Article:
Commentary Magazine


Labor’s Languid Revolt

Organized labor’s ebbing political clout is perhaps best exemplified by AFL-CIO boss Richard Trumka’s plaintive appeal for attention this weekend in the form of an ultimatum to his erstwhile allies in the Democratic Party. In a direct threat aimed at the Democrats’ presumptive presidential nominee, Hilary Clinton, Trumka insisted this weekend that she might forfeit the endorsement of the largest labor union in the United States if she does not show some spine and join with the left wing of her party in condemning the Trans-Pacific Partnership free trade deal. It’s a sad and hollow threat, a “red line” that the union president is likely to regret drawing. The political forces compelling Clinton to be coy about the TPP are far more compelling than anything the AFL-CIO can muster.

Of course, former Secretary of State Clinton has in no uncertain terms already endorsed the TPP. She called it the “gold standard in trade agreements” and argued in her 2014 autobiography, Hard Choices, that the deal “would link markets throughout Asia and the Americas, lowering trade barriers while raising standards on labor, the environment, and intellectual property.” But Clinton began to moderate her position on the trade deal when her party’s vocal progressive elements began to oppose it. Faced with a genuine hard choice in the form of either standing on principle or placating the Democratic Party’s left wing, Clinton has succumbed to paralysis.

“She will be watching closely to see what is being done to crack down on currency manipulation, improve labor rights, protect the environment and health, promote transparency and open new opportunities for our small businesses to export overseas,” read a statement released by Team Clinton when it became clear her support for the TPP might add fuel to yet another 2008-style liberal mutiny against her.

For his part, Trumka remains unimpressed.

“She’s going to have to answer that,” the labor boss told USA Today’s Susan Page. “I think she won’t be able to go through a campaign without answering that and people will take it seriously and it will affect whether they vote for her or don’t vote for her.”

“It will be tougher to mobilize working people,” Trumka added. “It’ll be tougher to get them to come out excited and work to do door-knocking and leafleting and phone-banking and all the things that are going to be necessary if she is the candidate and we endorse her to get elected. It will make it far more difficult.” According to Page’s reporting, Trumka even hinted that it was “conceivable” for the AFL-CIO to withhold its endorsement in 2016 if Clinton did not get religion on free, global trade – and soon.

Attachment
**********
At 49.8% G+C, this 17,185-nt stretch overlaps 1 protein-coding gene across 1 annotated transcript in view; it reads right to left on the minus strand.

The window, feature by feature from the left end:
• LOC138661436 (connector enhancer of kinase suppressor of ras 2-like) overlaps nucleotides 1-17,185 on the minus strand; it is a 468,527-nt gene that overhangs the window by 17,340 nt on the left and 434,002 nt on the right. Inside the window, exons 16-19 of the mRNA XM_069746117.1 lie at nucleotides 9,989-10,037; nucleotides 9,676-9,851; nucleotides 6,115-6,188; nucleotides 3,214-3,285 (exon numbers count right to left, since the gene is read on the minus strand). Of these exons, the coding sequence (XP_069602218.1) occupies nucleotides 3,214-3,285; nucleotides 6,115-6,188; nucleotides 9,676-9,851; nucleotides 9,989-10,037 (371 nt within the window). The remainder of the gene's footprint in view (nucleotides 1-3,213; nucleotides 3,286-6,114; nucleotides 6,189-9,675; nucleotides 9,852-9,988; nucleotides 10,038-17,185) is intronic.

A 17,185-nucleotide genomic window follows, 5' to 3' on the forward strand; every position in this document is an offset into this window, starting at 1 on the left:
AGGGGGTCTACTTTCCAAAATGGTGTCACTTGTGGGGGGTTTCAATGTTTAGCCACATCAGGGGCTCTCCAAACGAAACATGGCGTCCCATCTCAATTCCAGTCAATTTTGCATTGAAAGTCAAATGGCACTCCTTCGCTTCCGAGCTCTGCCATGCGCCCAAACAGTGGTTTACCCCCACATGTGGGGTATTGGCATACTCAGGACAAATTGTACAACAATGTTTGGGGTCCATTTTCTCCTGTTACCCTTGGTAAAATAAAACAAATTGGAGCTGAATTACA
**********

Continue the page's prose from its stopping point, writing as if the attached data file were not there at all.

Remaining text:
Trumka’s threat is an empty one. The rapid deflation of the power of the organized labor movement in America is one of the most fascinating political trends of the 21st Century, and Trumka’s halfhearted challenge is reflective of that phenomenon. In early 2013, the New York Times observed that the “contained expansion” of manufacturing in nonunionized states (read: Right to Work) has shrunk labor union membership to a 97-year low at just over 11 percent of the American workforce. Private sector labor union membership has continued to decline over the last two years, and the decrease would be more pronounced if it were not artificially inflated by compulsory public sector unionization.

“It’s time for unions to stop being clever about excuses for why membership is declining, and its time to figure out how to devise appeals to the workers out there,” a distraught Clark University industrial relations professor told the Times in 2013. But labor has responded to this newfound adversity as it always has; by using its remaining influence to compel lawmakers to erect contrived barriers that protect its sway over the American worker.

But much of labor’s leverage is gone for good. 25 states are now without compulsory unionization laws, including places where the labor movement in the United States began like Michigan and Wisconsin. Only the nation’s bluest states continue to resist the tides of change.

Can anyone truly imagine Trumka and the AFL-CIO sitting 2016 out if the Republican Party nominates Wisconsin Gov. Scott Walker?  The governor humbled national organized labor by winning two statewide elections even after he gutted the prohibitive power of labor in the Badger State. Would Trumka’s organization implicitly acknowledge its own marginalization by failing to endorse, thereby risking the possibility that no one would care?

“What the labor movement now has to ask itself is: How could it lose three times — in 2010, a 2012 recall vote and now in Walker’s 2014 re-election — to the nation’s most blatantly anti-union governor?” Politico’s labor editor Timothy Noah asked after Walker’s most recent statewide victory. “How especially in Wisconsin, cradle of the early 20th-century Progressive movement and birthplace of public-sector unionism? If not here, where?”

For all their lost influence, the Democratic Party cannot afford to lose labor just yet. The progressive populist backlash to the TPP and unions’ significant campaign contributions ensure that organized  labor remains relevant. But Trumka will find that his attempt to press those advantages labor still enjoys an ill-fated exercise.

The scale of labor’s humiliation is so dramatic that even Trumka’s friends in the Senate have turned their backs on him. “Thirteen Democrats left their base,” he said of the Democratic senators who reluctantly voted to provide Barack Obama with trade promotional authority. “They’ll be held accountable; there’s no question about that.”

Again, Trumka’s failure to appreciate his own tenuous position would be laughable if it weren’t so sad.


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